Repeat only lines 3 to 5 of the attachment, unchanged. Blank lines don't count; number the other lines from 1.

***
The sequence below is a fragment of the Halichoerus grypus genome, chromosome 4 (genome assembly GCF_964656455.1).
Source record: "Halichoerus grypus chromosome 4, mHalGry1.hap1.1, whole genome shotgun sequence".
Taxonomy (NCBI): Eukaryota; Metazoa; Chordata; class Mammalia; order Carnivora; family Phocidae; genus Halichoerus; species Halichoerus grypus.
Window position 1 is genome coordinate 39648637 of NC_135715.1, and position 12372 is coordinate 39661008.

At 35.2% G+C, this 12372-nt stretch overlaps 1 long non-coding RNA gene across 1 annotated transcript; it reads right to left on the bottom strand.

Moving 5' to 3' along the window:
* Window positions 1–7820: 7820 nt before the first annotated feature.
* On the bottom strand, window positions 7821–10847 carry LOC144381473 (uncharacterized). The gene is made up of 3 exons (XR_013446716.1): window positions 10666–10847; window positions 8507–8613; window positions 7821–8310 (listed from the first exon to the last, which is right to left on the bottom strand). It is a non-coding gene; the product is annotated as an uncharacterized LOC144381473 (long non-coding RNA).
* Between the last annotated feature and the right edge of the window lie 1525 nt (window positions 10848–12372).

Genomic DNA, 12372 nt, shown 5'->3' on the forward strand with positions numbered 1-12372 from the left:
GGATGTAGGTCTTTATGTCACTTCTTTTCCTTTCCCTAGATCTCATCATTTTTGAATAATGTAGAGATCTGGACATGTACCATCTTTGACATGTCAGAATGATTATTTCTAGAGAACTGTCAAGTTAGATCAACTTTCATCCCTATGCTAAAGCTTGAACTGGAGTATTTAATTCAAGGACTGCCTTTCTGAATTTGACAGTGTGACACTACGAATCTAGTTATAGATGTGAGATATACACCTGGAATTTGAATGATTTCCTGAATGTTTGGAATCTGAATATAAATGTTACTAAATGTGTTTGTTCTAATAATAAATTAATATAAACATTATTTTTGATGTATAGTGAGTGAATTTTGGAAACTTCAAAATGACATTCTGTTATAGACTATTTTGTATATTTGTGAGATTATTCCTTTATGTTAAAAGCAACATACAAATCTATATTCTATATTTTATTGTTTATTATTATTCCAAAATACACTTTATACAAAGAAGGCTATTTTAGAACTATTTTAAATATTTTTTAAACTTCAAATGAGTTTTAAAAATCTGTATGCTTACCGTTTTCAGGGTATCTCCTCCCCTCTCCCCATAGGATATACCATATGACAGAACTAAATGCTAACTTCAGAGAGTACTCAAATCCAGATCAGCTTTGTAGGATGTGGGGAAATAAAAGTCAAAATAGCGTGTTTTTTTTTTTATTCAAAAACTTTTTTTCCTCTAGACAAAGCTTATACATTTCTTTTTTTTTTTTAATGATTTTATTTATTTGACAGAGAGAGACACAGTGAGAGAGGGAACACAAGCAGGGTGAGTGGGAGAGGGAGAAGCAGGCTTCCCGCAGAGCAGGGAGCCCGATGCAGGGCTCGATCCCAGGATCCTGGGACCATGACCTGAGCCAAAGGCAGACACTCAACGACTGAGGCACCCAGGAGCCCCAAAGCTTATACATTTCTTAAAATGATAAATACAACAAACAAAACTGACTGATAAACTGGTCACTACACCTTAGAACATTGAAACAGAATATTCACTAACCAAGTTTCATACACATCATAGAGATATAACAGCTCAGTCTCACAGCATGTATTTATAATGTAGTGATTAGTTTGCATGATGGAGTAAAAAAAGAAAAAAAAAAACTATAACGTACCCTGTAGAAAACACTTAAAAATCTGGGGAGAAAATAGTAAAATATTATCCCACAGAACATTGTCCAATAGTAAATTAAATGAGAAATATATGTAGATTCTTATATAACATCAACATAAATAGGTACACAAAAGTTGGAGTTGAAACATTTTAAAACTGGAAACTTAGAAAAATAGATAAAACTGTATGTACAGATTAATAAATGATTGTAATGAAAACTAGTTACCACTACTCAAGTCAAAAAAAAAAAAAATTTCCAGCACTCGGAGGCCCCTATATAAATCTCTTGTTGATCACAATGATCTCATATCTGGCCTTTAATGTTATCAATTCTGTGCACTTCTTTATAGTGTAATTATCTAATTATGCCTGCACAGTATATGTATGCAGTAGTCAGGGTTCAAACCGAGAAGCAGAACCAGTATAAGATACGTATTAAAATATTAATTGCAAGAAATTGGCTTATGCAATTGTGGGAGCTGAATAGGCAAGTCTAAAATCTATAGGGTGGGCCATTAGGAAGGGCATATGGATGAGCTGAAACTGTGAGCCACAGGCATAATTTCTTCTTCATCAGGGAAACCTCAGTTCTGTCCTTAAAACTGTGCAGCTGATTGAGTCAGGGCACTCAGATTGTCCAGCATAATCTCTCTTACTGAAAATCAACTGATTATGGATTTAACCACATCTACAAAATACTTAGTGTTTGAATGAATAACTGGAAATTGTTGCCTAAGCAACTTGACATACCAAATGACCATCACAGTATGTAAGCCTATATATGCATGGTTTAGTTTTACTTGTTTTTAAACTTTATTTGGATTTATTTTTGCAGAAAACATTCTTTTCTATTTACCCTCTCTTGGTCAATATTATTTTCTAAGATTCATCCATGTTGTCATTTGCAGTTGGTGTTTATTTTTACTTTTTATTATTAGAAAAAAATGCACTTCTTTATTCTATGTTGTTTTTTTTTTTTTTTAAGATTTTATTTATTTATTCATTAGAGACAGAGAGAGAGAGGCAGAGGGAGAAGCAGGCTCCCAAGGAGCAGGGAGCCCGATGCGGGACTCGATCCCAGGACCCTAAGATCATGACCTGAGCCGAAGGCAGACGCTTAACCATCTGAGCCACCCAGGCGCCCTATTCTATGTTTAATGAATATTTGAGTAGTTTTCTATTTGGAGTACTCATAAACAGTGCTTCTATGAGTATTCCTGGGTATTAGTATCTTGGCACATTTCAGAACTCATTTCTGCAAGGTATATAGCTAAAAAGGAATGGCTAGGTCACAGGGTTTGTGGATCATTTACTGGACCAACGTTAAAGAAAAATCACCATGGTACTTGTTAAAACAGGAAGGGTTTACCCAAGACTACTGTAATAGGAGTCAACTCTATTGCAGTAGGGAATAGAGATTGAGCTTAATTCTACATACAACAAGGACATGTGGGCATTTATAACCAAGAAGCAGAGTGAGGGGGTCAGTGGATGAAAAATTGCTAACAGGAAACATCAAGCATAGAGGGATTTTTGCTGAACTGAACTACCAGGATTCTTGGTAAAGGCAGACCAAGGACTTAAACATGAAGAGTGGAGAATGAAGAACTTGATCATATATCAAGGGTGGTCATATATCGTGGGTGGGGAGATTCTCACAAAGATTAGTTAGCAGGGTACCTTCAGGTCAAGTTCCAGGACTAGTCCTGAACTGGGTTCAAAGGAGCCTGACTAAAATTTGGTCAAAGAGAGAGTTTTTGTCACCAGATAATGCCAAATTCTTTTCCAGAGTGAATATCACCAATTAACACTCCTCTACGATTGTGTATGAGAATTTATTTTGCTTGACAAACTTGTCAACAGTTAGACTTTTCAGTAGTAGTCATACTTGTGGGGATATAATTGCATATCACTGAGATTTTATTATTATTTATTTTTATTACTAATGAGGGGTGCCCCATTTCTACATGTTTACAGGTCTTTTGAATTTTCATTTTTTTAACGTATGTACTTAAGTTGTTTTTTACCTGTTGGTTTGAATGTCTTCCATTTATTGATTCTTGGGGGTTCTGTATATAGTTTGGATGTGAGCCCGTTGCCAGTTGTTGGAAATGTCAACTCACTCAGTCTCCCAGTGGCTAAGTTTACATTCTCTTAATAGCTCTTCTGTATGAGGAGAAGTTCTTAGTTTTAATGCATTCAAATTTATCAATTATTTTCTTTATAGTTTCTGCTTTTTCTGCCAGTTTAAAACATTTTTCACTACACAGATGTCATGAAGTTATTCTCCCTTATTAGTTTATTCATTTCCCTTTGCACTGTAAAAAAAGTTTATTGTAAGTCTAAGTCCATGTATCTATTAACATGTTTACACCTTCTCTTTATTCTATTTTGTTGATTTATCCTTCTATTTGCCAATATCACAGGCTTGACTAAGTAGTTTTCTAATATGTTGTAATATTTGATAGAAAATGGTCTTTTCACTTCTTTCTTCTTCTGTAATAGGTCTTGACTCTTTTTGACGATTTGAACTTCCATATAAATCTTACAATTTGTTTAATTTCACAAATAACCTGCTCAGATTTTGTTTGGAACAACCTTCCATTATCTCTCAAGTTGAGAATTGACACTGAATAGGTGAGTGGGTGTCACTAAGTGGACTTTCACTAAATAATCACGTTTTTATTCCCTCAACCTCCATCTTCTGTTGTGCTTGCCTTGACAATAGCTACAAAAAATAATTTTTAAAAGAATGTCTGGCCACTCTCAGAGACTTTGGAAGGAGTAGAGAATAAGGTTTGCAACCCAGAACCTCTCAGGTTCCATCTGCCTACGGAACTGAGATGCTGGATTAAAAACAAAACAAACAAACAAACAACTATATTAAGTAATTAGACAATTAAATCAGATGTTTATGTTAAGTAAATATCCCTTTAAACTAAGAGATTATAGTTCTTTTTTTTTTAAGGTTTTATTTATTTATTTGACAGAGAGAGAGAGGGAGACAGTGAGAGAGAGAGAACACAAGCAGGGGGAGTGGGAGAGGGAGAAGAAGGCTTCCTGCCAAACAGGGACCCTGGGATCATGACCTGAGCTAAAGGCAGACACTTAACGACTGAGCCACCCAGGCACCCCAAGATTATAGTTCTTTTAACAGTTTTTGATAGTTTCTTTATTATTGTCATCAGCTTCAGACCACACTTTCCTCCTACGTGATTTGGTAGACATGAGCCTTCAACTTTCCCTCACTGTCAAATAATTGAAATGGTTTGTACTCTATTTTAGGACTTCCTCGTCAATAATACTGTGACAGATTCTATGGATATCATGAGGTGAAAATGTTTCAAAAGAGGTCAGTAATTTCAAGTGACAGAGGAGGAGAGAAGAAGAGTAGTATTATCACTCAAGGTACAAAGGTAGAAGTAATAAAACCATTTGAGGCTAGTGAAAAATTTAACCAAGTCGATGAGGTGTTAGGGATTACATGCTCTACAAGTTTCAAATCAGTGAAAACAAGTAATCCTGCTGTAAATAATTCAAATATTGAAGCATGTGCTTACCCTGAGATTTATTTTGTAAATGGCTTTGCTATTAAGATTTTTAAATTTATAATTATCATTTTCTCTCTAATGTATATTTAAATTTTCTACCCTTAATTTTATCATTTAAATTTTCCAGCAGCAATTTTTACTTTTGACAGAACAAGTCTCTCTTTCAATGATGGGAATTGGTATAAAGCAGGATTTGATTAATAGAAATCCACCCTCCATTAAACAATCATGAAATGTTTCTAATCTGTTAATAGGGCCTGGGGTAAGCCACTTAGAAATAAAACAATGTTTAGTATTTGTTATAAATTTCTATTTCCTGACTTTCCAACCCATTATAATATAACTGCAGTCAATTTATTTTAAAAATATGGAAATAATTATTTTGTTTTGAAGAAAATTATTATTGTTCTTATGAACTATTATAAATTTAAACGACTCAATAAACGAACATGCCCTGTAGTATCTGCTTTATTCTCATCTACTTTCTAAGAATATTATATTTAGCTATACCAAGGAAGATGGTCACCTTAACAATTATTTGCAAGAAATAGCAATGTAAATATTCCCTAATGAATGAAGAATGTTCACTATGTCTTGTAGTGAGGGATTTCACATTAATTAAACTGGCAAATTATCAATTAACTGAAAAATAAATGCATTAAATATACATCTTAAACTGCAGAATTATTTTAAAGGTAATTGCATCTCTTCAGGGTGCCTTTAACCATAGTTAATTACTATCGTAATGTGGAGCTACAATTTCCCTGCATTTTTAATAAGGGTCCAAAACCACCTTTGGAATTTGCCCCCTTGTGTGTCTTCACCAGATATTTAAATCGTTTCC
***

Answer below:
Taxonomy (NCBI): Eukaryota; Metazoa; Chordata; class Mammalia; order Carnivora; family Phocidae; genus Halichoerus; species Halichoerus grypus.
Window position 1 is genome coordinate 39648637 of NC_135715.1, and position 12372 is coordinate 39661008.

At 35.2% G+C, this 12372-nt stretch overlaps 1 long non-coding RNA gene across 1 annotated transcript; it reads right to left on the bottom strand.